Why I Personally take the R in OSR to mean "Revolution", how about you?

This is a bit longer, you may well disagree, happy to hear your (alternate) perspectives!

TL;DR: There is various historical reasons and parallels why “Revolution” can be seen as an apt
description of the OS R.

Below is my rationale and reasons why for myself personally at least. “Revolution” is the most apt (as much as I like the descriptors “Revival” and especially “Renaissance” as well!):

A. When D&D first appeared it was truly revolutionary, a quite big departure/off-shoot from wargaming and absolutely unlike any other game on the market back then. D&D spawned an entirely new vocabulary, way of gaming, hobby and industry. It had and still has profound influence on (sub)culture, (RPG) computer games and more.

Since D&D 5e and adjacent phenomena like OSR became very popular (currently we are in the Golden Age) some years ago, there is a continuation or re-ignition of the original revolution, the 1000s of OSR Blogs, exploding amount of players not playing (only) vanilla D&D/HASBRO, many 1000s of OSR products and many dozens of streams and Youtube channels featuring OSR topics and sessions are examples of that.

B. When I personally first discovered OSR, it led to a true revolution in my own RPG thinking, rules, inspiration, manner of play, creativity and involvement with the hobby despite having DMed regular D&D for more than 2 decades at that point. Very few other concepts or things I encountered in life had this much and persistent effect (Open Source software or Punk/DIY culture would be 2 and I do not think that is a coincidence, they share quite some -revolutionary- aspects with OSR). Discovering and implementing OSR concepts, rules and thinking made my games better, faster, more inspired, more realistic and above all more fun!

C. It is a revolution of sorts in that small (often one person) operations, writers, game designers and publishers compete for attention (and to a lesser degree purchases and dollars) with HASBRO (WOTC),… which is a massive moloch of a company that owns scads of IPs and has a net worth (as of December 17, 2021) of $13.64 Billion,… Plenty of OSR (adjecent) type publishers only sell 100s or 1000s of copies, but there is also outliers, such as MOTHERSHIP which recently picked up more than $1,400,000 in a matter of weeks on Kickstarter. HASBRO/D&D is not going anywhere, and that is not a bad thing, but simply having OSR around makes them have to up their own game, and having a choice or being able to enjoy both is a real blessing for any consumers or players.

Because the best exponents of OSR are so varied, active, passionate and especially creative, OSR type products tend to win 50% to 100% of all the Ennies in the last years. That does remind me of a smaller but very committed revolutionary force taking out -or at least taking a big piece out of- a monolithic powerplayer. The fact that the OSR influenced and changed (1 or 2 people prominent in OSR scene were hired as consultants for 5e and the authors of 5th have stated they looked to OSR blogs for plenty of inspiration some of which ended up changing how 5e was written/in the rules to at least some degree is more evidence that OSR thinking/way of doing things is not all that niche in the final analysis.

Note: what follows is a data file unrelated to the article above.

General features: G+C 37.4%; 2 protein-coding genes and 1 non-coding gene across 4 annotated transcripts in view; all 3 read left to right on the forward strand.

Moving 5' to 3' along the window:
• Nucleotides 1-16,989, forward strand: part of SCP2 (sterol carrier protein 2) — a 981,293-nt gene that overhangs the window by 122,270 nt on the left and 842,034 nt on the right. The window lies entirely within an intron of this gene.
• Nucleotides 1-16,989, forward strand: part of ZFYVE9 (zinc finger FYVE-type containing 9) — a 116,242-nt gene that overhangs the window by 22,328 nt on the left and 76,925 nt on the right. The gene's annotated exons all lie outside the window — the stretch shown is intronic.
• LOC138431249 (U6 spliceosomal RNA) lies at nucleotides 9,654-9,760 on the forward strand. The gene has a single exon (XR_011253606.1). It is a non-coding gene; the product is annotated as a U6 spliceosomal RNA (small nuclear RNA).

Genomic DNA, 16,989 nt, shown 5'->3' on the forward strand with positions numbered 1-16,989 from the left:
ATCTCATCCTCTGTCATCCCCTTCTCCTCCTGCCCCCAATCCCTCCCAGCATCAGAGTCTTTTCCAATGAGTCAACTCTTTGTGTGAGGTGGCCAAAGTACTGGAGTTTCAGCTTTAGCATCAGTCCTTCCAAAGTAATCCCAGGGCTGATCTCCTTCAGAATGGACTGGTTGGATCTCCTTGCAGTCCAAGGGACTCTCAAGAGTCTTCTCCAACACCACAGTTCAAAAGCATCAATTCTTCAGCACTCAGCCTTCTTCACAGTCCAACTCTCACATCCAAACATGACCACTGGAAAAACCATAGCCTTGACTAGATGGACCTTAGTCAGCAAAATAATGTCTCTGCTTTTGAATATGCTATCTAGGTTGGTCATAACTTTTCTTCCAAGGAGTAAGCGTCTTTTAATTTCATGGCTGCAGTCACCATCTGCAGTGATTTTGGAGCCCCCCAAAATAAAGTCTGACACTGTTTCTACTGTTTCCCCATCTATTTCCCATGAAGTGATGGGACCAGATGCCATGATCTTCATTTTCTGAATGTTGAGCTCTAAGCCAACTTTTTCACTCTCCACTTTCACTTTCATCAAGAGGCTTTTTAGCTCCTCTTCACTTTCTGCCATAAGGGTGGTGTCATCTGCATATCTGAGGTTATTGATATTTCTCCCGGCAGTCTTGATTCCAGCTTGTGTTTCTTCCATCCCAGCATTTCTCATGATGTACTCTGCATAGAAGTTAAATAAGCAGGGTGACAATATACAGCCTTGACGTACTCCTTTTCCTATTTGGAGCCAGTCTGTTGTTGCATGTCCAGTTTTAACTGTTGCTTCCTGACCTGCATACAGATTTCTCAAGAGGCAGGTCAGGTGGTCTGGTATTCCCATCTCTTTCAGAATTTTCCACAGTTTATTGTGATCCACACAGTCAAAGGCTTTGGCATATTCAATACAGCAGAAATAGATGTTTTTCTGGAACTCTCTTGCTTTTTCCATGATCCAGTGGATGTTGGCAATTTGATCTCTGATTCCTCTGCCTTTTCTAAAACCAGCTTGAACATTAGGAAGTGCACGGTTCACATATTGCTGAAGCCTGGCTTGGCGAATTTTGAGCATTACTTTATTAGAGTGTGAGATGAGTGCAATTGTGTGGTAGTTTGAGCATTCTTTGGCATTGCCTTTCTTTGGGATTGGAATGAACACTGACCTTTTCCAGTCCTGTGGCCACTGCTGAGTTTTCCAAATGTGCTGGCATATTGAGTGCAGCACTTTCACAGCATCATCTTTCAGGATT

D. It is fairly revolutionary that plenty of OSR products are free (or pay what you want) for PDFs, Open Source and/or Sold at -very low- cost for a print copy (Basic Fantasy RPG). This started with the Open Gaming License and Retroclones but has had additional far reaching implications and effects. This free and libre exchange of ideas, rules, concepts and the forking or building on top of existing OSR offerings of all kinds, harnessing self publishing and print on demand, all that means that permutations and evolution (while still also looking and going back to proven editions or rules) are near endless.

If, in your case OSR was somewhat revolutionary, in what ways and to what degree? Would love to hear your thoughts and experiences! :slight_smile: If not at all, also happy to hear those thoughts.

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I think the big thing that makes much of the OSR more revolutionary than previous periods of the TTRPG scene is that there is a real love for gaming, playing and enjoying time with friends, and a real love of just sharing your creations.

I feel like with the centralization of the OSR sphere with places like here, reddit, Facebook and twitter among other sites like itch.io and YouTube has caused it to be easier to seek out and find OSR content and ideas which gave the OSR movement a lot of renewed energy behind it.

What drives my thought behind this is that the OSR has a very social aspect to it beyond the game with creators often getting together and simply talking about new ideas and projects. The end result that instead of having to bring a project from cradle to grave in your own bubble, a creator can seek out advice and help throughout the whole process and ultimately make something that is of really high quality. The end result ultimately causes a loop as more creatives can connect and continue to successfully create various projects.

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